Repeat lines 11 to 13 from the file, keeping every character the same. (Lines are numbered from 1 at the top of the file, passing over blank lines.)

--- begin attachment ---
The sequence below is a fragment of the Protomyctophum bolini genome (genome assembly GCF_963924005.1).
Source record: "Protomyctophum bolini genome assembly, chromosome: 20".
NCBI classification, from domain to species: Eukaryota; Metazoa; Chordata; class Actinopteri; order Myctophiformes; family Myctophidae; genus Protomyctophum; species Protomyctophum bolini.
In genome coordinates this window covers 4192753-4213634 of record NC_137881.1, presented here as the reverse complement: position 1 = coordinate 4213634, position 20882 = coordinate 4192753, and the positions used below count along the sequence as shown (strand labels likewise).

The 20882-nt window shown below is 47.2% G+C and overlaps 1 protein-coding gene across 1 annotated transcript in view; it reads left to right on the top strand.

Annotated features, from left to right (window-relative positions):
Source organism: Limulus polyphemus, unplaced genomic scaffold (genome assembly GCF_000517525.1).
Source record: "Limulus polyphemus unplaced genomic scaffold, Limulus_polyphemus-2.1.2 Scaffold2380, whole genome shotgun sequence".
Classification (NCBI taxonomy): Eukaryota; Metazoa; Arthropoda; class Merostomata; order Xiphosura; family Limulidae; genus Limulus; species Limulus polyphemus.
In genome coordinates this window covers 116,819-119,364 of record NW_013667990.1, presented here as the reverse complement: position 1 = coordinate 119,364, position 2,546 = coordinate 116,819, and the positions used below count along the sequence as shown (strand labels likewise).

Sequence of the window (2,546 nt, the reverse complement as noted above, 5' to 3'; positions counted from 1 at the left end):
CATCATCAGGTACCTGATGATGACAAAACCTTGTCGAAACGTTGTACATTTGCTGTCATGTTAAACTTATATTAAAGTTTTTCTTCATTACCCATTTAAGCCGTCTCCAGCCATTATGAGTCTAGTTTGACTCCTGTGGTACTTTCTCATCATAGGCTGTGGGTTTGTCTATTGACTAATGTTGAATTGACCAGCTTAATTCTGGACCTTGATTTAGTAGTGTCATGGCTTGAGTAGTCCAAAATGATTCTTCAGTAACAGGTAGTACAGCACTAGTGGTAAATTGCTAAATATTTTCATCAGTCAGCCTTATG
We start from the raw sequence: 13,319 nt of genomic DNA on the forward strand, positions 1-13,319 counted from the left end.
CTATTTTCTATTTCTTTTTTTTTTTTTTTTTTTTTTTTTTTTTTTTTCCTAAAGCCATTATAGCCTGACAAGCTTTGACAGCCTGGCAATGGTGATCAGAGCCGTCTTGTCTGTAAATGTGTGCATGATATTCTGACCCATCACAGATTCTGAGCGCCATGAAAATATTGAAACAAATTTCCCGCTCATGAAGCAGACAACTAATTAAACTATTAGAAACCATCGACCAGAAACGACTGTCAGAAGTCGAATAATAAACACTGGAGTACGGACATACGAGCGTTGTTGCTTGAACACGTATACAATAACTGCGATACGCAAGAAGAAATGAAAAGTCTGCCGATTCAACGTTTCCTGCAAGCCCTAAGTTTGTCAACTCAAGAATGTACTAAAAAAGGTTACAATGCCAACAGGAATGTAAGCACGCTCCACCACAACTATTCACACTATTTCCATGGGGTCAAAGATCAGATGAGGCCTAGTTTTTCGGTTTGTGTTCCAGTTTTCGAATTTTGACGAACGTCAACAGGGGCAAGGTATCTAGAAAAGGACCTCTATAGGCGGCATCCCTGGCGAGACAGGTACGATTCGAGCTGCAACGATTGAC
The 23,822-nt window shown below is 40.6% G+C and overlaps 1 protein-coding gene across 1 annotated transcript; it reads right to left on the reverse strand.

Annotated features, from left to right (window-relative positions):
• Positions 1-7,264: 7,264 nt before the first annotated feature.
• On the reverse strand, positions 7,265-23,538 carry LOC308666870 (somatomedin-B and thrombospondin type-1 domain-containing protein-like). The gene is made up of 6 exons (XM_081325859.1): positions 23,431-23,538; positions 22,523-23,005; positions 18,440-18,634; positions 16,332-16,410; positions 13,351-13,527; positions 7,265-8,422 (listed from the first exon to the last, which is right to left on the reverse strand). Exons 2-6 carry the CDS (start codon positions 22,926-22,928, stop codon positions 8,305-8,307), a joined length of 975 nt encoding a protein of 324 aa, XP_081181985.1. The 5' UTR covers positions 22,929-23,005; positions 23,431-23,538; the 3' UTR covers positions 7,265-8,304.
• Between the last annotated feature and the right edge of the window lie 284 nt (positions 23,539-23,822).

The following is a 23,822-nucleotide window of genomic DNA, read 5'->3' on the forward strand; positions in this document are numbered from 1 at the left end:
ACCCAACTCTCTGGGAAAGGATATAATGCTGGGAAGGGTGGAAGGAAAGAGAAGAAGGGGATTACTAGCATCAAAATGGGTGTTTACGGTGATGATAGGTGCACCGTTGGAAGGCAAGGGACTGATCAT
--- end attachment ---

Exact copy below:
Sequence of the window (2,546 nt, the reverse complement as noted above, 5' to 3'; positions counted from 1 at the left end):
CATCATCAGGTACCTGATGATGACAAAACCTTGTCGAAACGTTGTACATTTGCTGTCATGTTAAACTTATATTAAAGTTTTTCTTCATTACCCATTTAAGCCGTCTCCAGCCATTATGAGTCTAGTTTGACTCCTGTGGTACTTTCTCATCATAGGCTGTGGGTTTGTCTATTGACTAATGTTGAATTGACCAGCTTAATTCTGGACCTTGATTTAGTAGTGTCATGGCTTGAGTAGTCCAAAATGATTCTTCAGTAACAGGTAGTACAGCACTAGTGGTAAATTGCTAAATATTTTCATCAGTCAGCCTTATG
We start from the raw sequence: 13,319 nt of genomic DNA on the forward strand, positions 1-13,319 counted from the left end.